Archive for the ‘Hope Larson’ Category

cbtSOUNDTRACK: TORI AMOS-Abnormally Attracted to Sin (2009).

aatsIt’s been almost a decade since I was blown away by a Tori Amos album.  I feel like she has really been so engaged in the concept of her albums, that she has lost track of the tunes.  And while I don’t hate anything she’s done in the last few years, I was seriously getting to the point where I wasn’t sure it was worth getting her new releases.

But I was pleasantly surprised with Abnormally Attracted to Sin.  The opening track “Give” reaches back to some of the cool trip-hop stuff from from the choirgirl hotel.  And, the wild guitar work is such a welcome change.  It’s followed by “Welcome to England” which has a cool bass line that also makes me think of choirgirl era Tori (I saw her about three or four times on that tour).  “Strong Black Vine” is middle eastern tinged,  with a cool percussion-filled bridge.  But my favorite part is the dirty-sounding “baby” that opens the chorus.  The chorus also calls back to Boys for Pele era stuff where she used multiple backing vocals (from herself) in the choruses.

“Flavor” brings in some mellowness (and sounds like she was recorded in outer space).  “Not Dying Today” is definitely a silly song (and the one that mentions Neil) but the weirdo bassline is so catchy I am totally hooked by it (I’m also not sure if it says something about me or her that I thought the line was “Neil is thrilled he can say he’s Canadian” (when in fact he’s thrilled that he can say he’s mammalian (I’m not sure which is weirder)).  This also leads to a weird little spoken bit.  The whole thing feels very 80s to me.  But in a good way.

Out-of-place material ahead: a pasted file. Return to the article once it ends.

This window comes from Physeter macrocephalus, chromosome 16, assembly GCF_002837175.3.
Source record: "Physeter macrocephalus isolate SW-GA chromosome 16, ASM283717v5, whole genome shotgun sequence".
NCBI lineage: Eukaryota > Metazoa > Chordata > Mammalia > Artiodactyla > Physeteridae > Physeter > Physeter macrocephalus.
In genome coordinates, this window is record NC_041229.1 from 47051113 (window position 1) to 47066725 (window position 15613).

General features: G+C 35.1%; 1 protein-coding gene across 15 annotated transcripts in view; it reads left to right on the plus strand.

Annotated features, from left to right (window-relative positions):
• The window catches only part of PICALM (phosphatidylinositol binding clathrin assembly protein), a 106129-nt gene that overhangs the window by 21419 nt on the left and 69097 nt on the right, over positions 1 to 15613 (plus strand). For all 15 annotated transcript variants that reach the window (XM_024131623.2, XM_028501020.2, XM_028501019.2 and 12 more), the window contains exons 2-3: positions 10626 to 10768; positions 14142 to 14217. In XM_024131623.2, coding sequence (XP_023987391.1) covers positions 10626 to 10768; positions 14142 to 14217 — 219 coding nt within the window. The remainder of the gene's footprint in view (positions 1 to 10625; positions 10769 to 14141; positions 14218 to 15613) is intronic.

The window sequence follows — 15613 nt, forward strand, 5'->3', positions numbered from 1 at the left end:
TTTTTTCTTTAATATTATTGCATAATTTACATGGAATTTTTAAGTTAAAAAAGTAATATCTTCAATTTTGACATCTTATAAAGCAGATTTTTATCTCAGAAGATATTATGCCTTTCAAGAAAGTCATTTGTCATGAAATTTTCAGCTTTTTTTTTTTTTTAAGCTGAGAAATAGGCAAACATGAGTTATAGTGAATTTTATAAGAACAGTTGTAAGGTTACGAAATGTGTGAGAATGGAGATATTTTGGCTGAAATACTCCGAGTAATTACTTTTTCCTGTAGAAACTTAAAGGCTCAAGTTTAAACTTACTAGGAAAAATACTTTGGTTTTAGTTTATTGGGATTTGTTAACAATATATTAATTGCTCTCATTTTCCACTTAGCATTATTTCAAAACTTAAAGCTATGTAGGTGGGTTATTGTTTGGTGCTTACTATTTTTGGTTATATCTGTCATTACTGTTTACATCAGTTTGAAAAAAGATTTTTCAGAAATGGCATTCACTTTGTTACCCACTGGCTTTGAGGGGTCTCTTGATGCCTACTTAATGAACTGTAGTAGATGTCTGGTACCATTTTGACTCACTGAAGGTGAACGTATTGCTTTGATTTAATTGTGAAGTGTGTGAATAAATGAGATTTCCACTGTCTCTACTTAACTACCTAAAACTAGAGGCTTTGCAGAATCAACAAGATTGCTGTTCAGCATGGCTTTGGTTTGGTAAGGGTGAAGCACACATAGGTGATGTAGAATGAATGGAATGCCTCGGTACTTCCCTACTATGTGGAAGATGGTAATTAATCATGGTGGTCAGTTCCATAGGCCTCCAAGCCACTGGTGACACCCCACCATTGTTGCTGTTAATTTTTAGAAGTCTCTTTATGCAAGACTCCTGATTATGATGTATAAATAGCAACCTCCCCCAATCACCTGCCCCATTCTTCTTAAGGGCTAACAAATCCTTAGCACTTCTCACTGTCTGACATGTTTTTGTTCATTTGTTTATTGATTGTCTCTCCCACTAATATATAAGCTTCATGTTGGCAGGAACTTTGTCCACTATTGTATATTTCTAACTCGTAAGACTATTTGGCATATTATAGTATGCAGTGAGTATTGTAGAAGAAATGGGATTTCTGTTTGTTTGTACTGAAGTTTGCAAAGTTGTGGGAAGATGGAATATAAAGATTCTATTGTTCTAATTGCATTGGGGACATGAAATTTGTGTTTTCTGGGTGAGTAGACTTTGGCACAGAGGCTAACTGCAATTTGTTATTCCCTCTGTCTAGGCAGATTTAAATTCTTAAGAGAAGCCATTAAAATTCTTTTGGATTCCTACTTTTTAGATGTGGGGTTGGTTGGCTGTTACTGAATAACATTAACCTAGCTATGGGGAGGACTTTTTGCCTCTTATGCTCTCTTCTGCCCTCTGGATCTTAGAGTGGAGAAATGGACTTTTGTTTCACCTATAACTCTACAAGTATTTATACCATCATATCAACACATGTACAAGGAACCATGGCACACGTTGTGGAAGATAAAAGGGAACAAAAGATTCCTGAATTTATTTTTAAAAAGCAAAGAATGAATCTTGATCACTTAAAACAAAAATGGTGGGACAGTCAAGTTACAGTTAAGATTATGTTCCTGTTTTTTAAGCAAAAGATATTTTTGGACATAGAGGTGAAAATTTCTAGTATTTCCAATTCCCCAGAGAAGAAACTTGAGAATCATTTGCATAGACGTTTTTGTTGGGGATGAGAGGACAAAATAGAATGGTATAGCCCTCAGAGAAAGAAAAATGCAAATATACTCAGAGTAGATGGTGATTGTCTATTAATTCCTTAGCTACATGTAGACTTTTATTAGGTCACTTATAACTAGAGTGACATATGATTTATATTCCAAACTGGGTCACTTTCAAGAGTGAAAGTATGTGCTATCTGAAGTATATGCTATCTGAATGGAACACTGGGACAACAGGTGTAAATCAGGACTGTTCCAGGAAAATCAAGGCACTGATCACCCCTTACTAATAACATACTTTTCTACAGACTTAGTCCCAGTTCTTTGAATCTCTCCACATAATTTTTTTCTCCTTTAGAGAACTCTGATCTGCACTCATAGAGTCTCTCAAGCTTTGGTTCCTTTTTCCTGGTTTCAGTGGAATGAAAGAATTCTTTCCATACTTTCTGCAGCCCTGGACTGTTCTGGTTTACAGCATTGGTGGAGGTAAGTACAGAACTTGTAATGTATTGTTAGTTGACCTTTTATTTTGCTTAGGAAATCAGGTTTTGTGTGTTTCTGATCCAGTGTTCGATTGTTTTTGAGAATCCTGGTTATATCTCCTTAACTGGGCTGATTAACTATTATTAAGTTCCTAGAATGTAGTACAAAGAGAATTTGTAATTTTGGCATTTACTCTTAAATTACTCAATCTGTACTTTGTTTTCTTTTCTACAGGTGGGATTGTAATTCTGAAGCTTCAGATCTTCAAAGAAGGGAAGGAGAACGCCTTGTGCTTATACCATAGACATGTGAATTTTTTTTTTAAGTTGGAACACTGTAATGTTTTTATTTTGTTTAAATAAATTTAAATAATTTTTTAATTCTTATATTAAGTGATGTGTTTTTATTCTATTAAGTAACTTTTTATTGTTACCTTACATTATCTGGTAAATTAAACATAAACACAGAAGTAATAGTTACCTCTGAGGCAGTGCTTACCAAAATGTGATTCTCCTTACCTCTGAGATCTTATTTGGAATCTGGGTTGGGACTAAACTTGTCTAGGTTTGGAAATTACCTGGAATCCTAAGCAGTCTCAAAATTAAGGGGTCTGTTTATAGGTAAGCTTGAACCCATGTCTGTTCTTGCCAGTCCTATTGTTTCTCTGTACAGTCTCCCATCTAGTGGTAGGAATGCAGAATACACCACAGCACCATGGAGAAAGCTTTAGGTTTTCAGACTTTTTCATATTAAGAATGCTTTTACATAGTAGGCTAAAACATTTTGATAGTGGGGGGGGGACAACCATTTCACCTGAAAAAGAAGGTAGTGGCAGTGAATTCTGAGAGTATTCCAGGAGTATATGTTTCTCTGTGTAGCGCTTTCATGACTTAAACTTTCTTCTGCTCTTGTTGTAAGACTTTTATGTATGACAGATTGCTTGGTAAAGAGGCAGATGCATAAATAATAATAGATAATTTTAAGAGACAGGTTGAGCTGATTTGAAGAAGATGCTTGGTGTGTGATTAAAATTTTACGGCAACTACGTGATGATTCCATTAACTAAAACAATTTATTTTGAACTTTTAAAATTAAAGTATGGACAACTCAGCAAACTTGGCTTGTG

“Maybe California” is one of her piano songs.  When listening to it by itself, it’s quite enjoyable.  But I think it kind of slows the album down after those openers.  Tori has a lot of gorgeous piano ballads (“Northern Lad” still blows me away), and this one is good but not great.  “Curtain Call” is kind of a dud, but it has a great chorus.  And that’s what a lot of the rest of the album feels like for me.  Each song has one part that really hooks me, but it’s usually not a whole song that keeps me.

“Fire to Your Plain” is another bit of a dud.  The little keyboard hits don’t do this song any favors.  “Police Me” has cool guitars and weird sound effects and could have been a choirgirl B-side.  (Although, again, there’s a part after the chorus which is very cool).  And then comes “That Guy.”  I want to like this song so much.  The lyrics are fun, the sound is very torchy and music hall, but I just find it to be ultimately as nondescript as the title.